… Let’s get to work, then!

…Agile HR network in Finland is starting on Friday 4th April 2014 with a core team workshop around what we’d like to achieve. There are HR’s and Bz Dev people from front-row Finnish Agile organizations and associations. Excited!

HR, Welcome to planet Wanna-be-Agile!

Imagine you are in charge of the infrastructure of your city. There is a Mayor, some other important officials and managers, too. The higher the rank, the more decisions they make. Your job is to see that the infra is supporting those decisions. You see that the people have what they need to survive and to live a somewhat good life. Of course, there is some privileges for the decision makers to go first in line and/or be better off because they have such an important job. Also the decisions are made in committees, behind closed doors. Only the decision, not the reasoning behind it or the discussion around it are communicated to the people of this city, not to talk about giving the people a real possibility to have a say.

Most cities run this way, and you are comparing your infra to the other cities’ infra. You are also building the same kind of roads, same kind of services and measuring the same kind of things, as any other city. You know a lot of infra-people in other cities and pretty often people in your profession change jobs in between cities, but the work is not changing that much. You can create the infrastructure just a bit better, nicer and efficient than in the neighboring city. Decorations and nice slogans here and there. Services to the people, to keep them somewhat healthy, somewhat happy and somewhat productive. The rules of how to handle the infrastructure haven’t changed much in 30 years. In some cities your job is valued a lot, in some others you are seen to just take care of the necessities. You know that without a modern infrastructure and running processes the city would be a mess. That is why you want to call yourself a strategic partner, and sit in the decision making tables. In some cities you have the seat. Which is great! In some cities the mayor is such an old-school dinosaur, that what he needs and asks for is an infrastructure from the 70’s. This mayor usually finds another infra-dinosaur to run the infra for him.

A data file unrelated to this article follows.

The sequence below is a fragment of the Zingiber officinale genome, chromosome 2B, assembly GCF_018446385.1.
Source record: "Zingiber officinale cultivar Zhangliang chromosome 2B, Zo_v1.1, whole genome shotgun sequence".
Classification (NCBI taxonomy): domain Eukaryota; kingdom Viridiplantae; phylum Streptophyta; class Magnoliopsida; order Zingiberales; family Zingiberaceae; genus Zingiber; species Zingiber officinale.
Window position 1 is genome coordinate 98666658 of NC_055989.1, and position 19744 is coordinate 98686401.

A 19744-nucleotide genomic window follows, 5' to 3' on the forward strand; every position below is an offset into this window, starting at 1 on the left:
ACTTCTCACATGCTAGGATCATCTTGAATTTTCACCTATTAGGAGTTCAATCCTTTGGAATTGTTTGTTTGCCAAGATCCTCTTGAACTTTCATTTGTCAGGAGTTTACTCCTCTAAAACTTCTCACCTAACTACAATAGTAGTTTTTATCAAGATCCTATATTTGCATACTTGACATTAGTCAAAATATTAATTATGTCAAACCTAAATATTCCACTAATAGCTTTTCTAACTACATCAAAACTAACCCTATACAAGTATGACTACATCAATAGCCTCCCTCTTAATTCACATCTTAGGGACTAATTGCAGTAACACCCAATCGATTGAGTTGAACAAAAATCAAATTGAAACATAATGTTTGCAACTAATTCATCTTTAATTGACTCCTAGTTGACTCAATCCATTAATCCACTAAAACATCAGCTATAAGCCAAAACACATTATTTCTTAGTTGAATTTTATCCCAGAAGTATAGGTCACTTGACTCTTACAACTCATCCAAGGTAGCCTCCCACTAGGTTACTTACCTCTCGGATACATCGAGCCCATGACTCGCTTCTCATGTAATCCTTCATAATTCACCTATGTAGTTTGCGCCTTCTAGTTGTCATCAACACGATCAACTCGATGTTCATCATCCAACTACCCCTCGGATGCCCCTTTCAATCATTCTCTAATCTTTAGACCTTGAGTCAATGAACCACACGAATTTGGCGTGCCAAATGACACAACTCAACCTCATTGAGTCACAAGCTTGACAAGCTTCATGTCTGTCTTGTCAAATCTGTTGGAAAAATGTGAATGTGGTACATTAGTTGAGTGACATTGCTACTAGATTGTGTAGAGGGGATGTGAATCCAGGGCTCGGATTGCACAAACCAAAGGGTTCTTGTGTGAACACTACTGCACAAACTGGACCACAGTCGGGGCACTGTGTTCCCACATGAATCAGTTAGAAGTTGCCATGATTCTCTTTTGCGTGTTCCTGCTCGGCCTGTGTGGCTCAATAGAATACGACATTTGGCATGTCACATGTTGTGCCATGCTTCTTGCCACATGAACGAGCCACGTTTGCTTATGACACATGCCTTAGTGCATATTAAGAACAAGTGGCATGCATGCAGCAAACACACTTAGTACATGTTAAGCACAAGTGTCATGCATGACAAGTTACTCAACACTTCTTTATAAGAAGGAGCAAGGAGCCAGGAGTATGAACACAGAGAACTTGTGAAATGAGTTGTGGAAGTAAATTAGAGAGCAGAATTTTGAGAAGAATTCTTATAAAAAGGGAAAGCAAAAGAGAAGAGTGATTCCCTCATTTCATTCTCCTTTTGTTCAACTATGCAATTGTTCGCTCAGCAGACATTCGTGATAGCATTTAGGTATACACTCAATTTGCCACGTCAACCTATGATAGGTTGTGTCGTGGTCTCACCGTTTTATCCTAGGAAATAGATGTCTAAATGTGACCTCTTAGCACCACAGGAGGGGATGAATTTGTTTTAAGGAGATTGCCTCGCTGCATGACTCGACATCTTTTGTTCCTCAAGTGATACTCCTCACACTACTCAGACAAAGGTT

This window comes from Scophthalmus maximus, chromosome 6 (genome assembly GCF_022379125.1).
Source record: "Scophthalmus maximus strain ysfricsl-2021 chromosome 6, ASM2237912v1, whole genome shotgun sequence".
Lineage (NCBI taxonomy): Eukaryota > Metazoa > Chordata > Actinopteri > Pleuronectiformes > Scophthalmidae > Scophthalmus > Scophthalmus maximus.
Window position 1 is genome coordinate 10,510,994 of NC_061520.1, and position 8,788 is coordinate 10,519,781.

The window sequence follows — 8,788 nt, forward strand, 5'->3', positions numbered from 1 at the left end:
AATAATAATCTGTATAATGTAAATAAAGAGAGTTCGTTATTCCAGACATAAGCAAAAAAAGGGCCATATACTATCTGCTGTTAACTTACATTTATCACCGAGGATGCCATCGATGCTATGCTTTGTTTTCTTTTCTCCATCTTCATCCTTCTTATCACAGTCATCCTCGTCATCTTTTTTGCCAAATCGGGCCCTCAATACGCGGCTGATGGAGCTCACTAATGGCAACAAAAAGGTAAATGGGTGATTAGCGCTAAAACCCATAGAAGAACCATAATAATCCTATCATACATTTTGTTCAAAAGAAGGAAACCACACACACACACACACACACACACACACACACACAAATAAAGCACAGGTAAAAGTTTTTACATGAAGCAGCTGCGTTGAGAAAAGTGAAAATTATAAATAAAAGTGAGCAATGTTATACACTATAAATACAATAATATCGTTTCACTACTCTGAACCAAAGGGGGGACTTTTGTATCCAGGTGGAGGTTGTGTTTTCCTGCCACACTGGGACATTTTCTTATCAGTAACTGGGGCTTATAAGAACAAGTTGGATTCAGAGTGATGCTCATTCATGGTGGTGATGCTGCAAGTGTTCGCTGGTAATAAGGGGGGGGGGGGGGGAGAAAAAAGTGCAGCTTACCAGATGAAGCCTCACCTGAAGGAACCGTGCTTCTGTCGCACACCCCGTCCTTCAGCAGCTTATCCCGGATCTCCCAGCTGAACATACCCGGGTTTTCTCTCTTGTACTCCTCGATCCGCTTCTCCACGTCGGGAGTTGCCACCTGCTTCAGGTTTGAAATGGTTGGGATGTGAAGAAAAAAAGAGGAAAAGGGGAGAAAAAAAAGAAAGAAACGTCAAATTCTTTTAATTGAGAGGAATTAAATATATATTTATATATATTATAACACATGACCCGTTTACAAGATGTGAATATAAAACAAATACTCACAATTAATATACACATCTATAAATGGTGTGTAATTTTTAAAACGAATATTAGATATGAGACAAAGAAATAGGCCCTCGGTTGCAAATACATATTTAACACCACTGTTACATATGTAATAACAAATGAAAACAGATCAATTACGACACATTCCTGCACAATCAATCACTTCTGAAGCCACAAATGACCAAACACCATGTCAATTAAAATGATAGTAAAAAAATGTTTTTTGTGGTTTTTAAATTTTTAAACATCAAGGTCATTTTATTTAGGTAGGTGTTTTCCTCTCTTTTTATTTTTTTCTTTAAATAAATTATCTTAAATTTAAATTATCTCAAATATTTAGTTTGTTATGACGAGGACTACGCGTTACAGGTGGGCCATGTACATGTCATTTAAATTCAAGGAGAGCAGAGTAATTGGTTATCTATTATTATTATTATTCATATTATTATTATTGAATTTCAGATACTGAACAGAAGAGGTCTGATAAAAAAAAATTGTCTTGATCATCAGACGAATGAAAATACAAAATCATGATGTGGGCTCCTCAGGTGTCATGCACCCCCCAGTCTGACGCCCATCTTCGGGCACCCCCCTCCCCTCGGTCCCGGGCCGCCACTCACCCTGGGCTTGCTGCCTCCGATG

Now imagine that you change jobs to planet Wanna-be-Agile. Your job (you think) is to create the infrastructure for that planet’s city, too.  The planet’s Mayor and his posse have moved to this planet from planet Earth. They know their job is to make all the important decisions. This planet is very different from planet Earth. Everything changes rapidly here. The people on planet Wanna-be-Agile are working closely with a group called customers. The customers are part of the system, keeping the city alive and pose requirements of the development of the city. Most of the customers are immigrants from Earth, or still living on Earth. The customers buy stuff from planet Wanna-be-agile and another planet, planet Agile. The mayor has never really experienced or traveled on planet Agile, but he heard it was a great place. The cities on planet Agile are doing pretty well. The cities on planet Agile constantly outdo cities on planet earth when it comes to serving the customers. To create a competitive city, the mayor wants to have the same infrastructure, same tools and same methods as planet Agile cities have.

Trainers chosen by the mayor and his posse train the people of Wanna-be-agile. The trainers come from planet Agile. The trainers from planet Agile tell the people at wanna-be-Agile,

  • “Hey, what is important is that you create competent teams, and decide most stuff yourself”.
  • “Yes, you have the freedom to change the infrastructure, and you are even urged to do that if it makes sense for you, your city and your customers.”
  • “The mayor will understand it takes time for you to develop your teamwork and productivity, and will help you succeed in any way the Mayor can”.
  • “Because customers are constantly changing their requirements and the world is changing so fast, you can’t really plan your long term work targets or performance.”
  • “You need to learn to live with the uncertainty and constantly review your estimates and priorities to keep on doing value adding work”
  • “Most important is to keep your workload on a healthy level and to deliver stuff to the customers in smaller batches so they participate in telling you if you are on the right path”
  • “Now here are also some tools and methods you can use to drive learning, working, collaboration and iterative decision making in your teams”.
  • “Because of this organic development no two cities or hubs are alike on planet Agile, they are all unique”.